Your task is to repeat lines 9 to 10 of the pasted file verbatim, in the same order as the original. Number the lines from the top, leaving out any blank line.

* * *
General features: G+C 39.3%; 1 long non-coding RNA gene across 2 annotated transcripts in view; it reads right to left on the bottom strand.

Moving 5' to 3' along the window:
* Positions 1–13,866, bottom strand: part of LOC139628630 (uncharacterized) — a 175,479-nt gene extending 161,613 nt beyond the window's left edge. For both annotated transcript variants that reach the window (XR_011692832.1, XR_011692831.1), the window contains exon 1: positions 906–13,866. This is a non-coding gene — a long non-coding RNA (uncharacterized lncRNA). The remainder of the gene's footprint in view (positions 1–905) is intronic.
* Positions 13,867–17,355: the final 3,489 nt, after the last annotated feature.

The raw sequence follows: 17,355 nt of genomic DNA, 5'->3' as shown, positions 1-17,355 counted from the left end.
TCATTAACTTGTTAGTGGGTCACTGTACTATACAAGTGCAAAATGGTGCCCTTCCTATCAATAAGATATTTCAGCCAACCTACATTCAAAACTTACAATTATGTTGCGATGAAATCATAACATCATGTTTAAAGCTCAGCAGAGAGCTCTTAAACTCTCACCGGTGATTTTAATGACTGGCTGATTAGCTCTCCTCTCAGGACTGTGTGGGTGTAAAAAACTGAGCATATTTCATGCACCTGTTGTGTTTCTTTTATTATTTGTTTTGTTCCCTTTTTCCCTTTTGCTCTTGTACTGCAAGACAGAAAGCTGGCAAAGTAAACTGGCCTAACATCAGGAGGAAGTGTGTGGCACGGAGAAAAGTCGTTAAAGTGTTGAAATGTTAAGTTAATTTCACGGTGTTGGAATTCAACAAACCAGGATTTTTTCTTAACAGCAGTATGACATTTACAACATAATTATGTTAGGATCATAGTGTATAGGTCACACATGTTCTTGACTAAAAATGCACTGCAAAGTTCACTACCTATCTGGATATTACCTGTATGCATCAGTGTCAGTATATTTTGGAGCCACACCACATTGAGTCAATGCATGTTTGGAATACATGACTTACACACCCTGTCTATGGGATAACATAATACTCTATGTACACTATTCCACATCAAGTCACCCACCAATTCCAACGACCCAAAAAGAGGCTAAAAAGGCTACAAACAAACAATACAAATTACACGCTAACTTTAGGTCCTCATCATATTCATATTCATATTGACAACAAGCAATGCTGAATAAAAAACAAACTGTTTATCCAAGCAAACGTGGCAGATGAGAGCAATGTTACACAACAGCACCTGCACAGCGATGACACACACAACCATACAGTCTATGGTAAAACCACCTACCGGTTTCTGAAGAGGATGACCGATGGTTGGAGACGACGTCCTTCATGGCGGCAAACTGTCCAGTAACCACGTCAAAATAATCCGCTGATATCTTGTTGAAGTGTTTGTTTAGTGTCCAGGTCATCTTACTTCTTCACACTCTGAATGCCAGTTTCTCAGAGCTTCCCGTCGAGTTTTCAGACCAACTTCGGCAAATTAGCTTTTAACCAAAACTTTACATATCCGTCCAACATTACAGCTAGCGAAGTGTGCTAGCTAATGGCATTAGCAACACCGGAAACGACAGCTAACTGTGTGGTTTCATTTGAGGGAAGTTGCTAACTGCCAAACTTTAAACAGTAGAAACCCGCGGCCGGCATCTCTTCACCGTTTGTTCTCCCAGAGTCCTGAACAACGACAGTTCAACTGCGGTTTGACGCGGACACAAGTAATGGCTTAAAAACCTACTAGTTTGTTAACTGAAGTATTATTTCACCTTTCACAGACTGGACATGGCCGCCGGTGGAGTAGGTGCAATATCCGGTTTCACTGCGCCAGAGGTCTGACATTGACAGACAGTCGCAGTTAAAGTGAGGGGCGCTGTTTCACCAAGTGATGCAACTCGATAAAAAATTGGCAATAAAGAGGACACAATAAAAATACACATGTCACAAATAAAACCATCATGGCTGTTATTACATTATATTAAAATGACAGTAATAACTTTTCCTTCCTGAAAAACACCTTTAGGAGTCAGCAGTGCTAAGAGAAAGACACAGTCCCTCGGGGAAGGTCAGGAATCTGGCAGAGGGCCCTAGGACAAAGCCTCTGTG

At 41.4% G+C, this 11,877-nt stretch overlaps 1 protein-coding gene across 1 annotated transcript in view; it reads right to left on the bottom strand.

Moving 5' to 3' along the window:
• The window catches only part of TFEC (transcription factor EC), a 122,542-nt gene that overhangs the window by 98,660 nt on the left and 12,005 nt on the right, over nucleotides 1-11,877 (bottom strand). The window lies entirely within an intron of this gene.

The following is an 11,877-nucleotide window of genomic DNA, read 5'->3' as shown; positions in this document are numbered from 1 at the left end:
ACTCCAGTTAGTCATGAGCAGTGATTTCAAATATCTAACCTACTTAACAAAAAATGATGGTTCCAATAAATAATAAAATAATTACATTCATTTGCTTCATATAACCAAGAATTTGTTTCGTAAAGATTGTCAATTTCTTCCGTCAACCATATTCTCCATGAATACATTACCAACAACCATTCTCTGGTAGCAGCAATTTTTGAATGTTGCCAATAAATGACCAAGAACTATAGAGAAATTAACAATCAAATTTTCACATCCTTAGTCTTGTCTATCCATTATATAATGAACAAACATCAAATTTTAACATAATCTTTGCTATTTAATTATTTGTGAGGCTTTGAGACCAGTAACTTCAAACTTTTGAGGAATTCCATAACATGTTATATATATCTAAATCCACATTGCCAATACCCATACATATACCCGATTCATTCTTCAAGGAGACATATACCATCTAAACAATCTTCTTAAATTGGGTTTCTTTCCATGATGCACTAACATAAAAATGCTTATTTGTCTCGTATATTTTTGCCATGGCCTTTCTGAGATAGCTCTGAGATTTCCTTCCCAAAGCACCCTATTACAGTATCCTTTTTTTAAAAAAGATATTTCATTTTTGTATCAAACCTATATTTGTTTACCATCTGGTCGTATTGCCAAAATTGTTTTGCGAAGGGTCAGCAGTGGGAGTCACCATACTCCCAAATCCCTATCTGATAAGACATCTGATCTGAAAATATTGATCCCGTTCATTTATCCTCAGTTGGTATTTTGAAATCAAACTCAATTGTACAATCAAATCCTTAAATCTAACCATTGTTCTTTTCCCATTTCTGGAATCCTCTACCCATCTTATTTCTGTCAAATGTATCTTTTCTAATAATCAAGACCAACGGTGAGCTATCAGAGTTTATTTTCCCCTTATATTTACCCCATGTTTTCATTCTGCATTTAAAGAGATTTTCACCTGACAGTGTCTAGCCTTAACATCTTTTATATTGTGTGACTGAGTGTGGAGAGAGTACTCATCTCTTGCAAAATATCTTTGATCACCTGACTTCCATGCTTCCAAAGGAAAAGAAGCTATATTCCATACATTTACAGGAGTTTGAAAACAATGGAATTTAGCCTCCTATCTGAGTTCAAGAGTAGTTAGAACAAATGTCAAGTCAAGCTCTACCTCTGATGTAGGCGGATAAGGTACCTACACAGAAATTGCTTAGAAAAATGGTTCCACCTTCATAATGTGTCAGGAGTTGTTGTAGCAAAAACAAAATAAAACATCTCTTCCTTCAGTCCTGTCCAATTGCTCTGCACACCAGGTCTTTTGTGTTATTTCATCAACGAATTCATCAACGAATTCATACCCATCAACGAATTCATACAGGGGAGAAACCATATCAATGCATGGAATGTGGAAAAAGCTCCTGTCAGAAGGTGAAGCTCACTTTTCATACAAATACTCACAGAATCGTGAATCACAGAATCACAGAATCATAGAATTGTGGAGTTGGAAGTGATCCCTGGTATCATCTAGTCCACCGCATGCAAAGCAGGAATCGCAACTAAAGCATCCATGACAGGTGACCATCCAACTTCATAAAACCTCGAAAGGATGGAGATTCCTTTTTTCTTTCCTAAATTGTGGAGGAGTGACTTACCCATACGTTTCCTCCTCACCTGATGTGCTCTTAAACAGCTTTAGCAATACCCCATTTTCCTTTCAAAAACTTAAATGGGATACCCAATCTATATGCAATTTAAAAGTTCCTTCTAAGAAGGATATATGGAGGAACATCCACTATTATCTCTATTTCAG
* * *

• The window catches only part of TFEC (transcription factor EC), a 122,542-nt gene that overhangs the window by 98,660 nt on the left and 12,005 nt on the right, over nucleotides 1-11,877 (bottom strand). The window lies entirely within an intron of this gene.

The following is an 11,877-nucleotide window of genomic DNA, read 5'->3' as shown; positions in this document are numbered from 1 at the left end: